What do you do in the summer to get ready for Back to School?

Share your tips in the comments.

Do’s and Don’ts for Word Walls

Thinking about creating a word wall?
Wanting to use your word wall more effectively?
Not sure how to use a word wall?

Every elementary classroom should have one.  Read on to learn how to use yours effectively.

8 Do’s  for Word Walls

  1. Do put it where students can reach all words
  2. Do begin with a blank word wall
  3. Do add words as you work on them
  4. Do interact with the wall daily
  5. Do teach students to use it as a resource for writing
  6. Do pull words off to create sentences
  7. Do let students “teach” using pointers and slappers
  8. Do have fun with it

8 Don’ts for Word Walls

  1. Don’t put it near the ceiling
  2. Don’t put up all the words before the 1st day
  3. Don’t put up words without students
  4. Don’t ignore the word wall
  5. Don’t forget about the word wall
  6. Don’t treat it like a decoration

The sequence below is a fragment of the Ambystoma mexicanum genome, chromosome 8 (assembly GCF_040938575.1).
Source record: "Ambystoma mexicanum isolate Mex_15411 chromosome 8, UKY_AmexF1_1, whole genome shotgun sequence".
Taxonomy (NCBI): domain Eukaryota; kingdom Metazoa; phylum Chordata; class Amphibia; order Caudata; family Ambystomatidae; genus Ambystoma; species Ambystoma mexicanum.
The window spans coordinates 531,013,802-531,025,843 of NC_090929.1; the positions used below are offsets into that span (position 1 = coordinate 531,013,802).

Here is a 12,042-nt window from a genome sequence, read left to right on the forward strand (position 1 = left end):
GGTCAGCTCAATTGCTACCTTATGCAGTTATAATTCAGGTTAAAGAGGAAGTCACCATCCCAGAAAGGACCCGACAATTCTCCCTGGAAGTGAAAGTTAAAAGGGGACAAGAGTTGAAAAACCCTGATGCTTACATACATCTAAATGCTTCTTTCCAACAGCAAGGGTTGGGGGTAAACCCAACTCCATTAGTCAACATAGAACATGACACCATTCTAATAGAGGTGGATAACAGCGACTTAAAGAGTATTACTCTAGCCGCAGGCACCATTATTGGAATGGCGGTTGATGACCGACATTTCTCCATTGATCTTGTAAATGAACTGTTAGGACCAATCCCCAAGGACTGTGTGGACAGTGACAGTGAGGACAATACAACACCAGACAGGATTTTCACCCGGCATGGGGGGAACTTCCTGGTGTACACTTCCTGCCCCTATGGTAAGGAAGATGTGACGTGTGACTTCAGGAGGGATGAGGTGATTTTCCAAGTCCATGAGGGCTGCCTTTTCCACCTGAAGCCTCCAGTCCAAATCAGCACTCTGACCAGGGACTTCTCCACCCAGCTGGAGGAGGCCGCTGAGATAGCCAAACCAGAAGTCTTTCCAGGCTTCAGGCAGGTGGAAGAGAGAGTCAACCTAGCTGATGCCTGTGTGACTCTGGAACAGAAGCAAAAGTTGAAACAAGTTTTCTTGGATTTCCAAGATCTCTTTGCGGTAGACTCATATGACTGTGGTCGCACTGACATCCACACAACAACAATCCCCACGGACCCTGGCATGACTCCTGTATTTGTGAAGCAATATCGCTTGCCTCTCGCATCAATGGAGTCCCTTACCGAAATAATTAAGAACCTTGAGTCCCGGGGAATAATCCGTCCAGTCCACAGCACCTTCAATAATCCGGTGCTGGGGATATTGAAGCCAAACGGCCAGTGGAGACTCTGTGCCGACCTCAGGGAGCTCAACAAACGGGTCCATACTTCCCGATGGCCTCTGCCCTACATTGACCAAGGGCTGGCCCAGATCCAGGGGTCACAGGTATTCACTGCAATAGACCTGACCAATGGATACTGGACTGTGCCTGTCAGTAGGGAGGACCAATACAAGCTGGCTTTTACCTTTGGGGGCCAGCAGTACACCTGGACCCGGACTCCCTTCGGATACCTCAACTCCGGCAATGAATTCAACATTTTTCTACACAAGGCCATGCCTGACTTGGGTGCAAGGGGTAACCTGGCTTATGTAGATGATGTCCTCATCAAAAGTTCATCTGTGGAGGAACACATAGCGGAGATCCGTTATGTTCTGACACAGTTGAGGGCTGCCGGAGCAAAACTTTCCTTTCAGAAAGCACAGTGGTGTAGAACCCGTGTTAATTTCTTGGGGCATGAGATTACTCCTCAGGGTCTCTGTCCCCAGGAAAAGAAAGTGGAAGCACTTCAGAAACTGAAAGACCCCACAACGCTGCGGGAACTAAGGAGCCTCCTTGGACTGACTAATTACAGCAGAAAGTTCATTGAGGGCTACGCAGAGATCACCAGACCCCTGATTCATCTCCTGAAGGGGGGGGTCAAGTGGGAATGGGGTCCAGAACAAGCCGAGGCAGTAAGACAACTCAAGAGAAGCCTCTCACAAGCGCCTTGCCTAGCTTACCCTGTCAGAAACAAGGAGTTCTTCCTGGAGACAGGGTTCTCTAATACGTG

7. Don’t forbid students to touch it
  8. Don’t be afraid to use it

Let’s talk about Word Walls!  I have been teaching long enough to remember when Word Walls were something new.  They were originally part of a program called “4 Blocks” by Patricia Cunningham.  I remember getting the training and    being excited about using a Word Wall in my classroom.  Since then they have become a mainstream component of elementary classrooms.  Unfortunately, not everyone is using them to their full advantage.  With very little effort, a Word Wall can be a powerful tool for student learning.

I have provided you with a quick list of Do’s and Don’ts for Word Walls.  Let’s dig a little deeper into the Do’s and look at how to use the walls effectively.

  1. Do put it where students can reach all words